Christmas Magic

By

Christmas Magic
Christmas Magic

I am one member of a family of magicians. They don’t pull rabbits out of hats, perform card tricks, or make people disappear. What they can do is even more breathtaking. My family is capable of creating Christmas magic that can leave the average person amazed and bewildered well into adulthood.

One Christmas Eve, when my mother was a young girl, she was officially up past her bedtime. After being told by her mother to go to bed, she and her sister continued to sit on the sofa and color. There was a knock at the door, the two girls ran to answer it, and, to their surprise, a man in a red suit stared back at them from the doorway. They slammed the door, ran to tell their mother what happened and quickly jumped in bed while vowing to never again stay up late on Christmas Eve.

To this day, my mother still wonders who was wearing the red suit that infamous Christmas Eve. After ruling out her father (who was making deliveries on the big rig), her grandfather (who was away on a wrecker call), and numerous family friends (who swear they had not been to her house that night), the only logical explanation is that it was, indeed, Santa Claus.

That’s right. My mother, now 55-years-old, still believes in Santa. And frankly, so do I. Once you have experienced the magic, you have no choice except to believe.

When I was a child, it was an annual tradition to go see Santa at the Miller and Rhoads department store in Richmond. He was the real Santa; my mom said all the others were simply helpers. He was so beautiful with his perfect white beard, shiny black boots and cheerful, booming voice. “Ho Ho Ho!” he said. “Merry Christmas, Melissa!” I couldn’t believe he remembered my name. Every year I stood in line with my mom and my sister, planned what I was going to ask for, told Santa’s elf who I was and where I was from, and then, it was our turn. He called us by name, ushered us onto his lap, and then he asked us how things were in Wakefield! He knew the name of my town! Every year he blew me away. It was magical.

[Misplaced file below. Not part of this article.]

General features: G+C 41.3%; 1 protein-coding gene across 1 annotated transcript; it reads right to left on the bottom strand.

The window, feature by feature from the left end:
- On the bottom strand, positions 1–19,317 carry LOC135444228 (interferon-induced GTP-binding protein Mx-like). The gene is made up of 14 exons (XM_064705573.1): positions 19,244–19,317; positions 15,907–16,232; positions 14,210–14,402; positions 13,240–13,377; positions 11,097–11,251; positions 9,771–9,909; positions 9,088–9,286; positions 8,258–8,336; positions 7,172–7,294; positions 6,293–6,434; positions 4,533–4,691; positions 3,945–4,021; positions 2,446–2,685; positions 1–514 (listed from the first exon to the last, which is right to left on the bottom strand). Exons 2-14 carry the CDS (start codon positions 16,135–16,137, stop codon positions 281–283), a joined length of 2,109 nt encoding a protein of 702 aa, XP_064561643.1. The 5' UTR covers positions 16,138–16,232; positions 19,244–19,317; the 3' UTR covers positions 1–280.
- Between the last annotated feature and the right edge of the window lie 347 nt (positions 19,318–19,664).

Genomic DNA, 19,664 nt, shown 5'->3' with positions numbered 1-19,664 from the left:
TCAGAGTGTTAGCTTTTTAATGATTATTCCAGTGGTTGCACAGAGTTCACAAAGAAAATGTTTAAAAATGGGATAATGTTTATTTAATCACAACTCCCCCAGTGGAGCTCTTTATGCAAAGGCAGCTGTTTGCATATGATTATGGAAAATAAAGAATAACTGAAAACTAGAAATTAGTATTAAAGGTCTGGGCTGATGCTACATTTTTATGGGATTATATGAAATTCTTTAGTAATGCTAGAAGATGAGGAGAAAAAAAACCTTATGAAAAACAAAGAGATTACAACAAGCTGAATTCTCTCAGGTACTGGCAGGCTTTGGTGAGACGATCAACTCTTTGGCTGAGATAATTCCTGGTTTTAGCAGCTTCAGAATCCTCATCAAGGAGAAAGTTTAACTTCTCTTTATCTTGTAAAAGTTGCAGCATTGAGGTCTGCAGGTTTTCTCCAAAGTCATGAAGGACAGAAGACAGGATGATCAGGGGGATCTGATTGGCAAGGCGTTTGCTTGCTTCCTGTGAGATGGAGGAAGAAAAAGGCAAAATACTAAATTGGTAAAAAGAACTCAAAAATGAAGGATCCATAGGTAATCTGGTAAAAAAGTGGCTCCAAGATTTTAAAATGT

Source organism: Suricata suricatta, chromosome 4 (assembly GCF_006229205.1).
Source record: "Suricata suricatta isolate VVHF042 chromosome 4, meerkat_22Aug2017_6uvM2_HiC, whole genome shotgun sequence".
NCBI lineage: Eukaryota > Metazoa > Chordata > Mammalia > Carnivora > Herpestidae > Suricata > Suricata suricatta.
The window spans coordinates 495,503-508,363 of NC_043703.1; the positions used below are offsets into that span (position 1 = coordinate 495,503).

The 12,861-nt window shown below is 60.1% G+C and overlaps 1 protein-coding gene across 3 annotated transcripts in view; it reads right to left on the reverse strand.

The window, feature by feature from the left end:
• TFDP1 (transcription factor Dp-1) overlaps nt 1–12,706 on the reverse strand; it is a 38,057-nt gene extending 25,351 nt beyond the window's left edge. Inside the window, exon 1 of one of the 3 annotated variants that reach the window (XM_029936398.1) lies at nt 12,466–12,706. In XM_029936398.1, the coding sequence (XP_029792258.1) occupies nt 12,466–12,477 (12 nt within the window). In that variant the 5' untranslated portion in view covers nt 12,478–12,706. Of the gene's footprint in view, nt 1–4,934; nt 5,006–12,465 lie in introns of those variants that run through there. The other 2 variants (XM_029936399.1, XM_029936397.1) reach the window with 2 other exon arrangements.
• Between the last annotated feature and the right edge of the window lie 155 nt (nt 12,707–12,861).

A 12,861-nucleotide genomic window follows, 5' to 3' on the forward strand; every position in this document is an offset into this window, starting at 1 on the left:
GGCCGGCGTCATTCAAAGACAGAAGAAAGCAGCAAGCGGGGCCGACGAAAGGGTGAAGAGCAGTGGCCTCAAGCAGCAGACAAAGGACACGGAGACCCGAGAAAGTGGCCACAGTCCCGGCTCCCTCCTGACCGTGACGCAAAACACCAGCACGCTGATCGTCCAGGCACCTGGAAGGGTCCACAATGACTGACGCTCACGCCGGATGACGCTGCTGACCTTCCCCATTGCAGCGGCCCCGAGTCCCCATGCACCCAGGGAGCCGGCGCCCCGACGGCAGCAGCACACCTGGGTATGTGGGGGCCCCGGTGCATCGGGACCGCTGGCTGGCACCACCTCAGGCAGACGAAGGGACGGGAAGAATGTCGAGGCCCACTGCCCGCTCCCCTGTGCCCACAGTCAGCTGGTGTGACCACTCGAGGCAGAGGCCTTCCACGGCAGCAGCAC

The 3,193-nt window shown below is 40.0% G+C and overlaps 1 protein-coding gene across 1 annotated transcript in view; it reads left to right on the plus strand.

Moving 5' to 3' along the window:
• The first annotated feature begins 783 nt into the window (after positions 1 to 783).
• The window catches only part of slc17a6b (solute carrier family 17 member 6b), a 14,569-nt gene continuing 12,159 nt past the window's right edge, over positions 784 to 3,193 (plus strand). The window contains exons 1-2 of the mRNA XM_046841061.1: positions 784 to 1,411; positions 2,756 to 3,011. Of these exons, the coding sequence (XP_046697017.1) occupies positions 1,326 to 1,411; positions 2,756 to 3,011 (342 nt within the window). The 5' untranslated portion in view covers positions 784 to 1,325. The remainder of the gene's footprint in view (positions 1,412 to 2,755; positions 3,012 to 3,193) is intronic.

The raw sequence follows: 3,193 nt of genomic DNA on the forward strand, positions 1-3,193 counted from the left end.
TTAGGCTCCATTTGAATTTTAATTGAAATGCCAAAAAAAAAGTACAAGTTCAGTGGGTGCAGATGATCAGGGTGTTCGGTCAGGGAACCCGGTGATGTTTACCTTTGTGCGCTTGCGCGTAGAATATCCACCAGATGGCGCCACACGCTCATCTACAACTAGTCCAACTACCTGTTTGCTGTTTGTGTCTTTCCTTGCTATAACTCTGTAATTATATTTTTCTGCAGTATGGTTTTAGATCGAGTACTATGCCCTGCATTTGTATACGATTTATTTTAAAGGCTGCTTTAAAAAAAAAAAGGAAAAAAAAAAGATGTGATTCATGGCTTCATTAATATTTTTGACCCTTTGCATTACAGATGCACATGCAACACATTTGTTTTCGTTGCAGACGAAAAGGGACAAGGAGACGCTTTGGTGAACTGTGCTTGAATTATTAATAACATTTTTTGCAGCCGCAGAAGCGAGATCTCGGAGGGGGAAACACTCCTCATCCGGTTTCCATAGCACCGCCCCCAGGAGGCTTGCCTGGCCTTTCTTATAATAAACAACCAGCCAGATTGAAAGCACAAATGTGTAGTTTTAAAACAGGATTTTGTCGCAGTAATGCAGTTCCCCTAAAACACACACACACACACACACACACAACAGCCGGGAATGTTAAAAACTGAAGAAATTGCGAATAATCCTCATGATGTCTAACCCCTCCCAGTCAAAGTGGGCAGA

But few things could compare to the anticipation felt on Christmas Eve night. I used to worry that if I didn’t fall asleep fast enough, Santa would know and would not come to my house. Then, I would lie motionless in my bed, listening for sounds of reindeer hooves on the roof and wondering if Santa would be able to get inside our house since we did not have a chimney.

Even though we lacked a chimney, Christmas morning was never anything short of magical. There were half-eaten cookies left on the kitchen table, nibbled carrots scattered in the yard, and, of course, presents. There were so many presents that they could not fit under the tree; Santa had to put the overflow in chairs. On Christmas morning, our living room was transformed into FAO Schwarz. There were gifts from my list, toys I didn’t even know that I wanted, and then there were the items I so desperately desired but had told no one about. How did Santa know? Magic. Pure magic.

Throughout recent years, I have watched the magic trickle down to the younger generations. I listen intently to the stories of Santa sightings on the back porch, reindeer hoof prints in the front yard and sleigh tracks up the driveway. I love to hear that Santa ate all of the homemade cookies but didn’t finish his milk, and I love to see the ashy footprints Santa made walking from the chimney to the Christmas tree. I love the magic, every single bit of it.

Last year, I greeted the holidays with full gusto. It was my first Christmas in my new home, the first time I had ever had a fireplace, and I had a Christmas tree for the first time in four years. I sent Christmas cards, baked homemade cookies, bought gifts for everyone in my family (including my dog) and surprised my parents with stockings. I spent a lot of time reflecting on childhood memories and special Christmases and my heart became filled with more joy than I could handle. I realized that the magic was still there; it just came it different forms.

There was magic in helping my 72-year-old grandmother wrap her Christmas gifts so she wouldn’t have to do it all herself. There was magic in watching my handicapped aunt open her presents on Christmas day – ten one dollar bills and three pairs of underwear. Just what she wanted and she couldn’t have been happier. And there was magic in spending irreplaceable time with my husband, parents and other family members on the one special day when no one has other plans.

I am so glad that I have been able to appreciate the magic in my past and realize the magic of the present. And, with childlike anticipation, I look forward to my future. I can’t wait to have my own children and make their Christmas dreams come true. I want to help them find Rudolph’s nose in the nighttime sky, write letters to the North Pole, bake cookies for Santa and decorate their first tree. I want to be on the other side of the wand. I crave the magic.

About this writer

  • Christmas Magic

    I am one member of a family of magicians. They don’t pull rabbits out of hats, perform card tricks, or make people disappear. What they can do is even more breathtaking. My family is capable of creating Christmas magic that can leave the average person amazed and bewildered well into adulthood.